Music review: Zuill Bailey and Orion Weiss at the Kennedy Center

EDGY: Bailey's playing fit best on Brahms's Cello Sonata No. 2
EDGY: Bailey's playing fit best on Brahms's Cello Sonata No. 2 (Lisa-marie Mazzucco)
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Thursday, May 6, 2010

Growing up in Alexandria, Zuill Bailey dreamed of playing the cello in the Kennedy Center Terrace Theater one day. He returned to Washington on Tuesday evening to live out that dream, in a concert with pianist Orion Weiss presented by Washington Performing Arts Society.

Brahms's Cello Sonata No. 2 was the best fit for Bailey's edgy, sometimes overly percussive sound and for Weiss's ability to create a meaty, full-handed texture at the keyboard. The sonata's first movement was turbulent, while remaining appropriately balanced, and the slow second movement was poetic rather than sentimental, with Bailey producing a warmly expressive tone on his highest string. Both musicians relished the dancing hemiola figures in the third movement, shifts of the downbeat between duple and triple groupings, and played with impressive bravura and accuracy.

The first half combined variations and dance works of a lighter character. Weiss's over-forceful hand at the piano undermined Roberto Sierra's suave "Suite de Canciones y Danzas," commissioned by Bailey, but the 20-something pianist dazzled in the virtuosic keyboard passages of Mendelssohn's "Variations Concertantes" in D. Pieces from Bailey's latest two CDs, released by the Telarc label, were featured in an impulsive and slightly disjointed version of Beethoven's "Judas Maccabeus Variations" and an energetic but hardly immaculate prelude from Bach's Cello Suite in G.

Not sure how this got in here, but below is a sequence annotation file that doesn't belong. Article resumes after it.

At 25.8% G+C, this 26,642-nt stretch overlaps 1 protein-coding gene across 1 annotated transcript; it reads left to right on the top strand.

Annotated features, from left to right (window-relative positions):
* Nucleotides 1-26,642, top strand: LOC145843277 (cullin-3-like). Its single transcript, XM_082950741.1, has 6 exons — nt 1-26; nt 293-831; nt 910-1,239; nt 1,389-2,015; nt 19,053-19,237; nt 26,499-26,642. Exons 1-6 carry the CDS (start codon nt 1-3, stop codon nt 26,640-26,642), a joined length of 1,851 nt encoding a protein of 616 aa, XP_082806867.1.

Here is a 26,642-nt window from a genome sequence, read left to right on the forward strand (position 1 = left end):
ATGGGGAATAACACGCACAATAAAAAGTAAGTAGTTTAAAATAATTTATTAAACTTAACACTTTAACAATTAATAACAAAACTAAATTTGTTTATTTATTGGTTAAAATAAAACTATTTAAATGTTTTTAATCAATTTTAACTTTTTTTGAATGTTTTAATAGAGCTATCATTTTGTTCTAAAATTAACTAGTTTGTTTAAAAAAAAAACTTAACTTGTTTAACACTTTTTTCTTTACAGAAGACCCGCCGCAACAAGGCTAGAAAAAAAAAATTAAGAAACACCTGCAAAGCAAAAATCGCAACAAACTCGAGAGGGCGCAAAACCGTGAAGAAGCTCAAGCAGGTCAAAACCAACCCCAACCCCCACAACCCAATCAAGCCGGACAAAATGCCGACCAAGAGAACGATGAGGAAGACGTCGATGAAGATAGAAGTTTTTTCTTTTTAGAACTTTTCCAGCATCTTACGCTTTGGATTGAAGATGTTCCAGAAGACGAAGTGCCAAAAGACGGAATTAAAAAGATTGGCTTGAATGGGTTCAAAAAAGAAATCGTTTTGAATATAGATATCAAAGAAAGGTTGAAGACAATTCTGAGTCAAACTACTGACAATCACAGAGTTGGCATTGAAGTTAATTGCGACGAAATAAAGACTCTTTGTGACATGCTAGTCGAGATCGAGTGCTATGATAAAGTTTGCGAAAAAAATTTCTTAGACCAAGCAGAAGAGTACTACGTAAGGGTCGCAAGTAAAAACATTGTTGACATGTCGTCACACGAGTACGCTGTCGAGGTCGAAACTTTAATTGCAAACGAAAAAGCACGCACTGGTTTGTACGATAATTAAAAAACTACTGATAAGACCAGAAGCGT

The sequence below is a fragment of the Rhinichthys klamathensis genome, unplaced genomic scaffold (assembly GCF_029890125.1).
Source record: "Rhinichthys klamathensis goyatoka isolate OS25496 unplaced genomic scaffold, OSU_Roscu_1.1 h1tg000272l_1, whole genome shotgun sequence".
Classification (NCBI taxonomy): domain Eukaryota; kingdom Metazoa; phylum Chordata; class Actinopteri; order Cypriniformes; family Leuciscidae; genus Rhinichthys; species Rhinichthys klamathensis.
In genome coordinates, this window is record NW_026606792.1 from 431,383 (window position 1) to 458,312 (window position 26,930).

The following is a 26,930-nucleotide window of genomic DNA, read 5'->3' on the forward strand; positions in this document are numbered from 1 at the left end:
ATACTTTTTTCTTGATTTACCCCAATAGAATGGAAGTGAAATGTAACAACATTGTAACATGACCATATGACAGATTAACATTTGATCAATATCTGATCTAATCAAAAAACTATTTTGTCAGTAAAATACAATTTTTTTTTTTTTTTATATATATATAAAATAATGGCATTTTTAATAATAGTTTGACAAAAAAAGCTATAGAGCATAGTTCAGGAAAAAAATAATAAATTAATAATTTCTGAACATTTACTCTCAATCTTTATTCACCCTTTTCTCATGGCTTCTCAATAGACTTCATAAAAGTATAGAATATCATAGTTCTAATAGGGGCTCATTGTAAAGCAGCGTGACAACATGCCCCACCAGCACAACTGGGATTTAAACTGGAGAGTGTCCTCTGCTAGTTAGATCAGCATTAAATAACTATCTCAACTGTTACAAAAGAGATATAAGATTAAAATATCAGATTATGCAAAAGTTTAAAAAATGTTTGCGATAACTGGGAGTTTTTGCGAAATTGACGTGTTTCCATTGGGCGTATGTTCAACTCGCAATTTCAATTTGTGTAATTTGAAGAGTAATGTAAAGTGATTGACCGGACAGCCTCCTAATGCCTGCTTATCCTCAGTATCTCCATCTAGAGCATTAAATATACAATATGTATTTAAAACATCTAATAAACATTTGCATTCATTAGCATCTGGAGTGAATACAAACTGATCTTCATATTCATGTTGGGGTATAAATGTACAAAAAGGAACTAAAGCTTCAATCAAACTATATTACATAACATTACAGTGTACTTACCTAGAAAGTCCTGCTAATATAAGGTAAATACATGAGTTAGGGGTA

The principal works were embroidered with more than a few encore-like miniatures, announced from the stage and dotted throughout the evening, including some burnished and intensely appealing transcriptions of Brahms songs. Bailey, a charming raconteur, wove the pieces together with entertaining stories of a highly anecdotal nature about the composers or himself. As a result, this performance felt like an informal house concert, which is not at all an unpleasant way to spend a Tuesday evening.

-- Charles T. Downey

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